Burdette said unlimited donations serve to buy favor and influence and he blamed that for Alabama’s low rankings.

“It’s a legalized payoff system and it’s got to stop,” Burdette said. “We’ve got to have campaign finance reform in Montgomery and we have to restore trust.”

Burdette spoke against the statewide increase in gas taxes, saying they hurt average Alabamians and small businesses.

“That gas tax just keeps going up forever,” Burdette said. “Did you realize not only is it a 56% increase but it never stops? What is the common sense in having a tax that never stops? [It] increases one cent every two years forever.”

Burdette said Alabama needs true conservatives who support the United States Constitution.

“Of course, I’m for the First Amendment,” Burdette said. “Of course, I am for the Second Amendment. Read my story, I’m a victim of gun violence.”

Burdette was kidnapped as a teenager and was stabbed, shot and left for dead in the bottom of a well.

Burdette took questions from the audience for the last few minutes of the meeting where he got a chance to reiterate his stance on corruption and campaign finance reform. He also touched upon the issue of term limits.

“It was never meant to be a lifetime job,” Burdette said, speaking of political office. “We’ve got to have a whole new group of us going down to Montgomery who will not accept anything but change in the way things have been done decade after decade.”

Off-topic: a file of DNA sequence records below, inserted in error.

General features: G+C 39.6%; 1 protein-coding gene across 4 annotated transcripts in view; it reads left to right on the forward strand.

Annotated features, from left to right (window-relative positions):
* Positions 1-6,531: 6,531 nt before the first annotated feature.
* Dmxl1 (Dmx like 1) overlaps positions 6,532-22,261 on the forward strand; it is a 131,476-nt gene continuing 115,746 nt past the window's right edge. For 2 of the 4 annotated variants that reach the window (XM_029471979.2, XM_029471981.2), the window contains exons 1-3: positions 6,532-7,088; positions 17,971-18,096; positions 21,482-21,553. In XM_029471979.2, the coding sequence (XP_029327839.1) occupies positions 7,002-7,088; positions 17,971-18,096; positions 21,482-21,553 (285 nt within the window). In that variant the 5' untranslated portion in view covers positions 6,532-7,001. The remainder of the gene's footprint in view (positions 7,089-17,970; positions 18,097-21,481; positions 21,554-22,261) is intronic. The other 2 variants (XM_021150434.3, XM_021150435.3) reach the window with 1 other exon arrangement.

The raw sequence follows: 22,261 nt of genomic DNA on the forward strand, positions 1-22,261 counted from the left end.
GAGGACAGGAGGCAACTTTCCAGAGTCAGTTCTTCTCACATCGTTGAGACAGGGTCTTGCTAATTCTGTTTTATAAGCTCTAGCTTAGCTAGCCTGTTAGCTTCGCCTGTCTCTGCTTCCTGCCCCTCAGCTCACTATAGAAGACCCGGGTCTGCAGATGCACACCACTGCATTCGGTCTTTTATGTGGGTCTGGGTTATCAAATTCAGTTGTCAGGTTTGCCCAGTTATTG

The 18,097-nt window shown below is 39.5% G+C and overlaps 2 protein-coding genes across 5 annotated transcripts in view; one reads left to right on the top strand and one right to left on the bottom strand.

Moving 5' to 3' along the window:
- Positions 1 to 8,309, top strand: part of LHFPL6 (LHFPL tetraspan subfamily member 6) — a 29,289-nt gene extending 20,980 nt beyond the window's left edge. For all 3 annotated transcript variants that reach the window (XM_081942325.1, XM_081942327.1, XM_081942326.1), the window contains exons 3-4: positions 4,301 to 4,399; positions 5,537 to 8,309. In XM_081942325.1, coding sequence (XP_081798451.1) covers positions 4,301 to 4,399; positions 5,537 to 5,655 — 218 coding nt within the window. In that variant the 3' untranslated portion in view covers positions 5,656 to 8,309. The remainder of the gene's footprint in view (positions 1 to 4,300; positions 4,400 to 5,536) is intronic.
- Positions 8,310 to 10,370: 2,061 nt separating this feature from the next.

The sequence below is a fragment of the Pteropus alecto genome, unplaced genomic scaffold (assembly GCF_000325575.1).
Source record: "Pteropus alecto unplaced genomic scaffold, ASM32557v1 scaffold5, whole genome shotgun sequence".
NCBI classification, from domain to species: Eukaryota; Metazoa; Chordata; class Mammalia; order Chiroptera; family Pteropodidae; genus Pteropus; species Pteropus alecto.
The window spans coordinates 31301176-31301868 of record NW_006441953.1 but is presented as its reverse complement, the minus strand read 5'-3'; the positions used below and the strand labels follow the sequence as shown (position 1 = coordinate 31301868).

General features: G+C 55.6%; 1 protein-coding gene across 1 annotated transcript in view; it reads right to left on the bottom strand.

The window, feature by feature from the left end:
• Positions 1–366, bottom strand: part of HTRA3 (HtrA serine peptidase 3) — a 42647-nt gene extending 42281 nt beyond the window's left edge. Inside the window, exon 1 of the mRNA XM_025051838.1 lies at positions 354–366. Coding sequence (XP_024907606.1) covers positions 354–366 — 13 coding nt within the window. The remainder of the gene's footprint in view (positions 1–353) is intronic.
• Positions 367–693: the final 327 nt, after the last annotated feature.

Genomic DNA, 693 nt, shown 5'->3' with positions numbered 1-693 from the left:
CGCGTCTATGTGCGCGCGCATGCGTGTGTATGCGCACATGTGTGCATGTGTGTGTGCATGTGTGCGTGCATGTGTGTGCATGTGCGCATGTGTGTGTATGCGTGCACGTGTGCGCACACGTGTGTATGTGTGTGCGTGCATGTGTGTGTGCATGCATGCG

On the issue of an education lottery, Burdette said he was not a fan of the idea but he understands the arguments in favor of a lottery.

“I understand the arguments," said Burdette. "It doesn’t make any common sense that folks can just drive next door and buy a lottery ticket.”

Burdette said he was not in favor of expanding casino gambling operations in the state but was open to discussion on an education lottery.

“I would listen to that only if it went 100% strictly for education,” Burdette said. “In Georgia, I think it’s worked to some extent. It has to be strict. We cannot allow politicians in Montgomery to take money willy nilly.”

When asked about bringing more manufacturing jobs to Alabama, Burdette said the state has done a good job but is failing to educate the workforce.

“I met with Mayor Battle in Huntsville about a month ago. He said ‘Lew, we’ve got 400 jobs at Mazda paying 50 or $60,000 a year. Most of our applicants can’t read past the third-grade level and can’t complete the application.’”

Burdette said the state cannot keep attracting higher-paying jobs without improving education.

Asked about sex trafficking, Burdette cited his experience with King’s Home and said the state could do a better job working with nonprofits on the issue.

“Alabama, between Birmingham and Atlanta, is the most trafficked corridor in the United States,” Burdette said. “State government is not going to solve every problem but we can work with our nonprofits in a more meaningful way. I think we can have a public-private partnership to bring real, meaningful change. You’ve got to have people in the trenches and support law enforcement in these areas.”

Other Republican candidates running against Gov. Kay Ivey are Tim James, Stacy Lee George, Dave Thomas, Donald Trent Jones, Dean Odle, Dean Young and Lindy Blanchard.

The Republican primary is May 24, 2022.